Midnight Calling: Jeronimo Collector's Edition
June 12, 2016
3 Difficulties + Custom Mode
Exclusive Bonus Chapter
Integrated Strategy Guide
Wallpapers & Concept Art
Soundtracks & Screensavers
Achievement & Collectibles
The respected Jeronimo was once a renowned thief, but has now retired and turned an ordinary innkeeper. Follow Jeronimo’s as he tells a tale from his good old days to a traveler. Can he survive the dangerous forest in seek for a cure for his dying sister?
Despite belonging to the same series as Midnight Calling: Anabel, Jeronimo plays more like standalone game. The storyline in this sequel is completely unrelated to the one in Anabel, which is slightly disappointing considering how much better the one in Anabel was. In terms of originality, Midnight Calling: Jeronimo fails miserably. The story is uninspiring and boring and the gameplay is not much better.
Secondly, we are not sure what Midnight Calling: Jeronimo is trying to be. On one hand, the graphics in the game are quite dark and the mood is often suspenseful, suggesting a creepy tone. On the other hand, many fantasy creatures in the game are overly-cute, and even our Bird helper appears non-threatening – they would fit right into a childish fantasy game. As a result, the game didn’t manage to evoke any emotions out of us, making it even more dull.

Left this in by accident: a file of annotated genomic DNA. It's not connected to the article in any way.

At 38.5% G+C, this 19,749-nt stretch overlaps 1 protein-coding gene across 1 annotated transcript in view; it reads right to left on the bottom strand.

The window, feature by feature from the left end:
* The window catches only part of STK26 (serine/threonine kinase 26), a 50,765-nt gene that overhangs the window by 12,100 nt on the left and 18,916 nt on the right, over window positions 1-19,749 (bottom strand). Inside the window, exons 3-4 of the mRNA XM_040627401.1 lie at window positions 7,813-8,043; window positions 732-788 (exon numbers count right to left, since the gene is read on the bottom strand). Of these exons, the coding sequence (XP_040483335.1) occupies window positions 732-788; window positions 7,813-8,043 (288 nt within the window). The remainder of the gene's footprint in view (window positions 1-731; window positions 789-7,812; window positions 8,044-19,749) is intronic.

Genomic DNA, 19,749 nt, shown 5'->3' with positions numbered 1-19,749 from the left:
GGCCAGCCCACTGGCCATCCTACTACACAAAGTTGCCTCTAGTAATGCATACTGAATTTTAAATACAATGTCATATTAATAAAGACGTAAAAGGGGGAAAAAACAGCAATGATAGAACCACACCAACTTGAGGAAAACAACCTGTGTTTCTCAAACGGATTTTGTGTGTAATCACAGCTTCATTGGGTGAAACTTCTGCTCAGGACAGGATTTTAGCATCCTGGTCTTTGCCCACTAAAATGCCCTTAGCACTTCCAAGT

In addition, Midnight Calling: Jeronimo is an extremely straightforward game. The adventure portion of the game is far from tricky, with the same-old tasks to solve and predictable story development. The hidden object scenes are easy as well, but at least they did try to be interesting by involving different object-searching styles. As for the puzzles, the large majority of them is standard and again, easy.
Nonetheless, Midnight Calling: Jeronimo is not all bad. Most of the times, the visuals are quite stunning, although we have seen better from this developer. The cutscenes could use a bit more sophistication and the locations could be a little more unique-looking. The only aspect which is nearly perfect in this game is the audio. We feel like the soundtracks suit the situation in the game well and the voice-overs are professional and easy to follow.
Midnight Calling: Jeronimo has a standard length of four hours, and the bonus chapter added another hour or so. The Collector’s Edition also includes wallpapers, concept art, soundtracks, screensavers, achievements, a secret room, collectibles and the Forest Edge, a dedicated area for you to spend your collectible coins in.
In this series: